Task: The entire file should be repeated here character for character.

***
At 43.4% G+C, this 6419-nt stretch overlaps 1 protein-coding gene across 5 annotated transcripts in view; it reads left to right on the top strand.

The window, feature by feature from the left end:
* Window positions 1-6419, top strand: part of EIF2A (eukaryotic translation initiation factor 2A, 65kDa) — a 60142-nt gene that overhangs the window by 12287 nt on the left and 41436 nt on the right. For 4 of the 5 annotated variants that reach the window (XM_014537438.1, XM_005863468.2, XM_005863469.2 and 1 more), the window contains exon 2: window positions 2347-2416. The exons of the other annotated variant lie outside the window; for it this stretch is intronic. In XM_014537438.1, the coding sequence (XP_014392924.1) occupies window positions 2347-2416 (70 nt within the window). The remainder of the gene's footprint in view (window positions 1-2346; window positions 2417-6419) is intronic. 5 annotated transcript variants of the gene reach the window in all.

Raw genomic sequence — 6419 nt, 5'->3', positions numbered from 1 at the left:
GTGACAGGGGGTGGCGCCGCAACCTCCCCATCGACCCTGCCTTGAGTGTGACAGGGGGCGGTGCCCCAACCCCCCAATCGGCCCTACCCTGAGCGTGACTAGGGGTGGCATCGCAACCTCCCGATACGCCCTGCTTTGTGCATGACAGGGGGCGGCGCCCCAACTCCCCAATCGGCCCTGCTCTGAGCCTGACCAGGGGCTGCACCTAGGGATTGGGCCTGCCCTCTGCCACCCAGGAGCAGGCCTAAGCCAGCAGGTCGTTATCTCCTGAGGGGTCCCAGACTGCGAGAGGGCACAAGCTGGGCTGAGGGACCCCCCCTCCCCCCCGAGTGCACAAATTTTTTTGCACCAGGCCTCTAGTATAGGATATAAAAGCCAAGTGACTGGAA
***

At 43.4% G+C, this 6419-nt stretch overlaps 1 protein-coding gene across 5 annotated transcripts in view; it reads left to right on the top strand.

The window, feature by feature from the left end:
* Window positions 1-6419, top strand: part of EIF2A (eukaryotic translation initiation factor 2A, 65kDa) — a 60142-nt gene that overhangs the window by 12287 nt on the left and 41436 nt on the right. For 4 of the 5 annotated variants that reach the window (XM_014537438.1, XM_005863468.2, XM_005863469.2 and 1 more), the window contains exon 2: window positions 2347-2416. The exons of the other annotated variant lie outside the window; for it this stretch is intronic. In XM_014537438.1, the coding sequence (XP_014392924.1) occupies window positions 2347-2416 (70 nt within the window). The remainder of the gene's footprint in view (window positions 1-2346; window positions 2417-6419) is intronic. 5 annotated transcript variants of the gene reach the window in all.

Raw genomic sequence — 6419 nt, 5'->3', positions numbered from 1 at the left:
GTGACAGGGGGTGGCGCCGCAACCTCCCCATCGACCCTGCCTTGAGTGTGACAGGGGGCGGTGCCCCAACCCCCCAATCGGCCCTACCCTGAGCGTGACTAGGGGTGGCATCGCAACCTCCCGATACGCCCTGCTTTGTGCATGACAGGGGGCGGCGCCCCAACTCCCCAATCGGCCCTGCTCTGAGCCTGACCAGGGGCTGCACCTAGGGATTGGGCCTGCCCTCTGCCACCCAGGAGCAGGCCTAAGCCAGCAGGTCGTTATCTCCTGAGGGGTCCCAGACTGCGAGAGGGCACAAGCTGGGCTGAGGGACCCCCCCTCCCCCCCGAGTGCACAAATTTTTTTGCACCAGGCCTCTAGTATAGGATATAAAAGCCAAGTGACTGGAA